Though Christlike response of “turning the other cheek” to assaults is the ideal, the Orthodox Church does not prescribe pacifism or nonviolence as an absolute requirement of the Christian life. The Church’s moral guidance serves the goal of theosis, of guiding the members of Christ’s Body to growth in holiness and union with the Trinity. The canons of the Church are applied pastorally in order to help particular people find salvation as they seek to be faithful in the given set of challenges and weaknesses which they face. The Church’s experience is that temporal authority and the use of force are necessary to restrain evil and promote good in our fallen world.

Though the witness of the early Church was largely, but not exclusively, pacifist, the Byzantine vision was of symphonia, or harmony, between God’s Kingdom and earthly realms. Hence, Christian emperors and armies fought wars and sustained a social order that sought to embody faithfulness to the Lord in all areas of life. Church and empire were to be united, in Webster’s words, “even as the divine and human natures of Christ are united in the One Person of the Incarnate Son of God.” In practice, however, that vision was never fully realized in Byzantium; human sinfulness corrupted its political and ecclesiastical leaders in many ways.

There have remained in Orthodoxy, however, indications of the ideal of peace. Monks and clergy, for example, may not bear arms and are forbidden to use deadly violence even in cases of self-defense. Canon V of St. Gregory of Nyssa “states that should a priest ‘fall into the defilement of murder even involuntarily (i.e., in self-defense), he will be deprived of the grace of the priesthood, which he will have profaned by this sacrilegious crime.’”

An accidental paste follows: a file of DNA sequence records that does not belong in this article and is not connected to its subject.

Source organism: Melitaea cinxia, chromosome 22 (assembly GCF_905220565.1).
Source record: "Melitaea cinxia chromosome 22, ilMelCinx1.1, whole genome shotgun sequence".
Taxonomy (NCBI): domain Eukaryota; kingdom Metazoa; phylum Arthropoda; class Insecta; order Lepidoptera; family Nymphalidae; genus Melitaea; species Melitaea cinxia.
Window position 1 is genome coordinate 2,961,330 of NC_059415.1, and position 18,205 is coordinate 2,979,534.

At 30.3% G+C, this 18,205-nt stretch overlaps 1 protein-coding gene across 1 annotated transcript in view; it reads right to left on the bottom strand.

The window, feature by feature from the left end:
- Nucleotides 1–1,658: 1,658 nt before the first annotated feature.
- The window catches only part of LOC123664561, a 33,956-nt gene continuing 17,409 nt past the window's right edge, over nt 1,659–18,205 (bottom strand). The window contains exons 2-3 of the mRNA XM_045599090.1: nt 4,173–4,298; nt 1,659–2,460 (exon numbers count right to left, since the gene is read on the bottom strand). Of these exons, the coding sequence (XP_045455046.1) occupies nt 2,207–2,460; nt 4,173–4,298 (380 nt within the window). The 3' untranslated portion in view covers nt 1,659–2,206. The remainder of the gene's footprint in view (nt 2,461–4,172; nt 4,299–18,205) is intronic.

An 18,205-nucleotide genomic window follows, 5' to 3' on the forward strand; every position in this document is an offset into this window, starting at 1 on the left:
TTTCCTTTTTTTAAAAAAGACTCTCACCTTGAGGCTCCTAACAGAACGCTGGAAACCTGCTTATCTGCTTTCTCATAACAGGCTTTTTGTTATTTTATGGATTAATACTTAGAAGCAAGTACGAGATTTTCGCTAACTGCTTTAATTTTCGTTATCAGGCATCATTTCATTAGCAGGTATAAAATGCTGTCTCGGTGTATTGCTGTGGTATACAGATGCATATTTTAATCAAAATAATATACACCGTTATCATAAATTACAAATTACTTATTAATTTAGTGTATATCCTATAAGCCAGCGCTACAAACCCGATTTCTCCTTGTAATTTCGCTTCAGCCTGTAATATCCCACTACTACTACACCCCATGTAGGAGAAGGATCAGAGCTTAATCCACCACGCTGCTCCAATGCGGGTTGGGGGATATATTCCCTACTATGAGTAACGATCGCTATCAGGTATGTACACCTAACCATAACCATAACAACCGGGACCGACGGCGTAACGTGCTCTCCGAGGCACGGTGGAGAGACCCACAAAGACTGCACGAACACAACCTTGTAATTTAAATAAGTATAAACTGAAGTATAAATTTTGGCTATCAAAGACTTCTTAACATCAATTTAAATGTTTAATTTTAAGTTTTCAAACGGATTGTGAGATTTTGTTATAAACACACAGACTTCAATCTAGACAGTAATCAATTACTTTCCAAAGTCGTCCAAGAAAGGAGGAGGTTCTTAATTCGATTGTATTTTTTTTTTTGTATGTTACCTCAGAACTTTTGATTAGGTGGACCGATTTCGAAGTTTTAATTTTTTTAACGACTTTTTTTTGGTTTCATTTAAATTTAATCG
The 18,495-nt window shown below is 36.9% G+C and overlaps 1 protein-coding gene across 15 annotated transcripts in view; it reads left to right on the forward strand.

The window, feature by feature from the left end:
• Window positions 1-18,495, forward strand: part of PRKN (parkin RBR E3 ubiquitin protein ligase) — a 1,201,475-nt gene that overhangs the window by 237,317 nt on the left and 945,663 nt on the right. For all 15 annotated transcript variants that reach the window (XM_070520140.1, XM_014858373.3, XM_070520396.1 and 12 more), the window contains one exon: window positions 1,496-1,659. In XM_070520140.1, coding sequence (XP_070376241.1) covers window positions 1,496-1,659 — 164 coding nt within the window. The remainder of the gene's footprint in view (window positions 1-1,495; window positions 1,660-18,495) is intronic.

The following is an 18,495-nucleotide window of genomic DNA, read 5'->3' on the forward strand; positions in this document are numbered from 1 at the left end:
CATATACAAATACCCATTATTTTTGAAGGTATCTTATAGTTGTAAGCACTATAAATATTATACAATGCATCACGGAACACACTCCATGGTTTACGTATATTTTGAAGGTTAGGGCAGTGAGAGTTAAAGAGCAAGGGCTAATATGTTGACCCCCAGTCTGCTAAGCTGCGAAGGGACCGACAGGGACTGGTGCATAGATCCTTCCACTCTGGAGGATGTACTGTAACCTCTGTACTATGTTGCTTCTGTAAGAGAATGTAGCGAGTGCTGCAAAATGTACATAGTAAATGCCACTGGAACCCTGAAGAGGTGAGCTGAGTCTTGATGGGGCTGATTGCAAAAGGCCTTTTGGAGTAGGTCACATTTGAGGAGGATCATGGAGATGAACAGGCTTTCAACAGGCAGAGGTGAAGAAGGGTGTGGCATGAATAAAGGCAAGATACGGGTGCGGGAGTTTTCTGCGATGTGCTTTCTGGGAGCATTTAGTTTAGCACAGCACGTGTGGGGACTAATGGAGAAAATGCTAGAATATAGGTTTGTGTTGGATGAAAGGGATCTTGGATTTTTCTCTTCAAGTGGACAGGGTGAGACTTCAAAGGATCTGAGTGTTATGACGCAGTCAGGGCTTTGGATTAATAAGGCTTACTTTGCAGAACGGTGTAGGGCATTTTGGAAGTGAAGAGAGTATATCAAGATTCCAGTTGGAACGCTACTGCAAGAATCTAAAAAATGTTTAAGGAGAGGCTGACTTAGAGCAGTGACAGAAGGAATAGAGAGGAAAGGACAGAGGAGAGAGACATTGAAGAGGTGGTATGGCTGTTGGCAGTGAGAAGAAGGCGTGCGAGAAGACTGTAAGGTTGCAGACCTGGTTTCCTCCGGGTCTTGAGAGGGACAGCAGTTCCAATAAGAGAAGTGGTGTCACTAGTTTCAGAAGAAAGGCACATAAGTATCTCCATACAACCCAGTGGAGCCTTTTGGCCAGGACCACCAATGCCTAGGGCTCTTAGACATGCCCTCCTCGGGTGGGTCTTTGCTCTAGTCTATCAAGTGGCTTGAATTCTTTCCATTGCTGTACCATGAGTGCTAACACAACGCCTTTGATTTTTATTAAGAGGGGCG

Those whose hands have shed blood are no longer the icons of Christ which priests are called to be, and are not suited to serve at the altar. As Webster writes in The Pacifist Option, “An Orthodox priest is supposed to be an exemplar for the Christian community, a man with a personal history free from all serious or grievous offenses including the taking of a human life for any reason.”

Even as the sacramental priesthood is a special vocation to which not all are called, the straightforward embodiment of Christlike, nonviolent love incumbent upon priests is not canonically required of all believers. In keeping with the practice of economia, the norm of nonresistant love may not be directly applicable to those whose vocations in our broken world require the defense of the innocent. These may grow in holiness by fighting as justly as possible, even as they mourn the harm done to themselves and others by their use of violence.

Whatever choices we make in our efforts to defend the innocent from attack and abuse, none are perfect. In a fallen world populated by sinful people, every Christian’s journey to the Kingdom will be marked by a measure of spiritual brokenness, and repentance is the only road to healing.

Particular countries and peoples have been so closely identified with the Orthodox faith that their defensive wars against Islamic invaders, though not Western-style crusades, have been described as “a difficult and painful defense of the Cross.” The appeal for “victory over their enemies” at the feast of the Exaltation of the Cross, and other instances of martial imagery in the liturgies, has at times been corrupted into a “national Messianism” in which a soldier who dies in battle is regarded as a martyr and the evil of war is forgotten.

It would be a mistake, however, to suggest that Orthodoxy has enthusiastically endorsed war. Even in cases of the defense of a Christian people from Islamic invasion, the spiritual gravity of warfare has not been forgotten. For example, St. Sergius of Radonezh in the fourteenth century gave his blessing to Grand Prince Dimitri to fight a defensive war against the Tatar Khan only after he received assurances that the prince had already exhausted every possible means of reconciliation.

Kutuzov’s strategy in response to Napoleon’s invasion was similar, abandoning Moscow to the French and merely harassing Napoleon’s forces during their withdrawal, having no other aim than to drive the invader back to the frontier.

Far from being examples of unbridled militarism, these are instances which reflect the reluctant acceptance of war at times as a necessary evil.